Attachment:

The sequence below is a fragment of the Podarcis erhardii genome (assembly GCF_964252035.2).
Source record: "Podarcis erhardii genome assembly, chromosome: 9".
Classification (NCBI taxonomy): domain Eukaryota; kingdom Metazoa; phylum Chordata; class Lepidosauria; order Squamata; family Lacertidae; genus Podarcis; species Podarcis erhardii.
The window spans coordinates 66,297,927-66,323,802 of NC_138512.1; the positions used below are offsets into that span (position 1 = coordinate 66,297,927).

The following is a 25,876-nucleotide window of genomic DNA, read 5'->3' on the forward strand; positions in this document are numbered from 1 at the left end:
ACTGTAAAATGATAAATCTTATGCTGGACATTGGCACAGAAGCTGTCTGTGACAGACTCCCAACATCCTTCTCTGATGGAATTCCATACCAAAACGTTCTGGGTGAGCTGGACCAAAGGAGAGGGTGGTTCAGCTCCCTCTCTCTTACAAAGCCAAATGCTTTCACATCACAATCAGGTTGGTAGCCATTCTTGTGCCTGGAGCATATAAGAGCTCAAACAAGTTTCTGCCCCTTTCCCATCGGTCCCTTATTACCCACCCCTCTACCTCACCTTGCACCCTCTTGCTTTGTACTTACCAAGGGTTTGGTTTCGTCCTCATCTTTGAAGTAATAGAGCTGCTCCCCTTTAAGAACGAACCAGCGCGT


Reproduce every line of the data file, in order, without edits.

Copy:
The sequence below is a fragment of the Podarcis erhardii genome (assembly GCF_964252035.2).
Source record: "Podarcis erhardii genome assembly, chromosome: 9".
Classification (NCBI taxonomy): domain Eukaryota; kingdom Metazoa; phylum Chordata; class Lepidosauria; order Squamata; family Lacertidae; genus Podarcis; species Podarcis erhardii.
The window spans coordinates 66,297,927-66,323,802 of NC_138512.1; the positions used below are offsets into that span (position 1 = coordinate 66,297,927).

The following is a 25,876-nucleotide window of genomic DNA, read 5'->3' on the forward strand; positions in this document are numbered from 1 at the left end:
ACTGTAAAATGATAAATCTTATGCTGGACATTGGCACAGAAGCTGTCTGTGACAGACTCCCAACATCCTTCTCTGATGGAATTCCATACCAAAACGTTCTGGGTGAGCTGGACCAAAGGAGAGGGTGGTTCAGCTCCCTCTCTCTTACAAAGCCAAATGCTTTCACATCACAATCAGGTTGGTAGCCATTCTTGTGCCTGGAGCATATAAGAGCTCAAACAAGTTTCTGCCCCTTTCCCATCGGTCCCTTATTACCCACCCCTCTACCTCACCTTGCACCCTCTTGCTTTGTACTTACCAAGGGTTTGGTTTCGTCCTCATCTTTGAAGTAATAGAGCTGCTCCCCTTTAAGAACGAACCAGCGCGT